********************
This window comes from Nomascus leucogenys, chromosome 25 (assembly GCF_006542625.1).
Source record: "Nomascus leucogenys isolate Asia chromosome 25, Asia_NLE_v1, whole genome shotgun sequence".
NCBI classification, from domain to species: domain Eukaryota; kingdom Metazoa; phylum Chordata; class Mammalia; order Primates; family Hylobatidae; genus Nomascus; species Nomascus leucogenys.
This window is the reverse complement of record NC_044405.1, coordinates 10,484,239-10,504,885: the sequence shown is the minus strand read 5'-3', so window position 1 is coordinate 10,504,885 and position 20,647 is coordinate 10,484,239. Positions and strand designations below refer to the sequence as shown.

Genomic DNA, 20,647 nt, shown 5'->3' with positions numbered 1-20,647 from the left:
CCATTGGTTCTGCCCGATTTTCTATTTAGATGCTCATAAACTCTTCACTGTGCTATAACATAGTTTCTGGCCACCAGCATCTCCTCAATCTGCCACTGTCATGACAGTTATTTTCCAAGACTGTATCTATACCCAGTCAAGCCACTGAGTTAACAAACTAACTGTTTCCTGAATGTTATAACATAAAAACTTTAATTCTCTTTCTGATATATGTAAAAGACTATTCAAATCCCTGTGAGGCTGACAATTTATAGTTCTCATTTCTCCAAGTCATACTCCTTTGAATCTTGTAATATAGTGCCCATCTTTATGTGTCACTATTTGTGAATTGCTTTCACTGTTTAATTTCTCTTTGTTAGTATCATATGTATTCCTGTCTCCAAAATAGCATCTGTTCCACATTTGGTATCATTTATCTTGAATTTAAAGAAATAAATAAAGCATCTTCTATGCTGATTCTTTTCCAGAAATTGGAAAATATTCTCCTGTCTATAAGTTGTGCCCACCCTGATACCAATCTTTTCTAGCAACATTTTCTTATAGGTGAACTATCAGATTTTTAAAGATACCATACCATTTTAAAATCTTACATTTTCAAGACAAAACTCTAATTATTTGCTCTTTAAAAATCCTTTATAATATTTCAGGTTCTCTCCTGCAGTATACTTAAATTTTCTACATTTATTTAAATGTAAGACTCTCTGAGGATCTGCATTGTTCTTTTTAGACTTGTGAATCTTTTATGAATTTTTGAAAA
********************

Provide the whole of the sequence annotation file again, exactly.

This window comes from Nomascus leucogenys, chromosome 25 (assembly GCF_006542625.1).
Source record: "Nomascus leucogenys isolate Asia chromosome 25, Asia_NLE_v1, whole genome shotgun sequence".
NCBI classification, from domain to species: domain Eukaryota; kingdom Metazoa; phylum Chordata; class Mammalia; order Primates; family Hylobatidae; genus Nomascus; species Nomascus leucogenys.
This window is the reverse complement of record NC_044405.1, coordinates 10,484,239-10,504,885: the sequence shown is the minus strand read 5'-3', so window position 1 is coordinate 10,504,885 and position 20,647 is coordinate 10,484,239. Positions and strand designations below refer to the sequence as shown.

Genomic DNA, 20,647 nt, shown 5'->3' with positions numbered 1-20,647 from the left:
CCATTGGTTCTGCCCGATTTTCTATTTAGATGCTCATAAACTCTTCACTGTGCTATAACATAGTTTCTGGCCACCAGCATCTCCTCAATCTGCCACTGTCATGACAGTTATTTTCCAAGACTGTATCTATACCCAGTCAAGCCACTGAGTTAACAAACTAACTGTTTCCTGAATGTTATAACATAAAAACTTTAATTCTCTTTCTGATATATGTAAAAGACTATTCAAATCCCTGTGAGGCTGACAATTTATAGTTCTCATTTCTCCAAGTCATACTCCTTTGAATCTTGTAATATAGTGCCCATCTTTATGTGTCACTATTTGTGAATTGCTTTCACTGTTTAATTTCTCTTTGTTAGTATCATATGTATTCCTGTCTCCAAAATAGCATCTGTTCCACATTTGGTATCATTTATCTTGAATTTAAAGAAATAAATAAAGCATCTTCTATGCTGATTCTTTTCCAGAAATTGGAAAATATTCTCCTGTCTATAAGTTGTGCCCACCCTGATACCAATCTTTTCTAGCAACATTTTCTTATAGGTGAACTATCAGATTTTTAAAGATACCATACCATTTTAAAATCTTACATTTTCAAGACAAAACTCTAATTATTTGCTCTTTAAAAATCCTTTATAATATTTCAGGTTCTCTCCTGCAGTATACTTAAATTTTCTACATTTATTTAAATGTAAGACTCTCTGAGGATCTGCATTGTTCTTTTTAGACTTGTGAATCTTTTATGAATTTTTGAAAA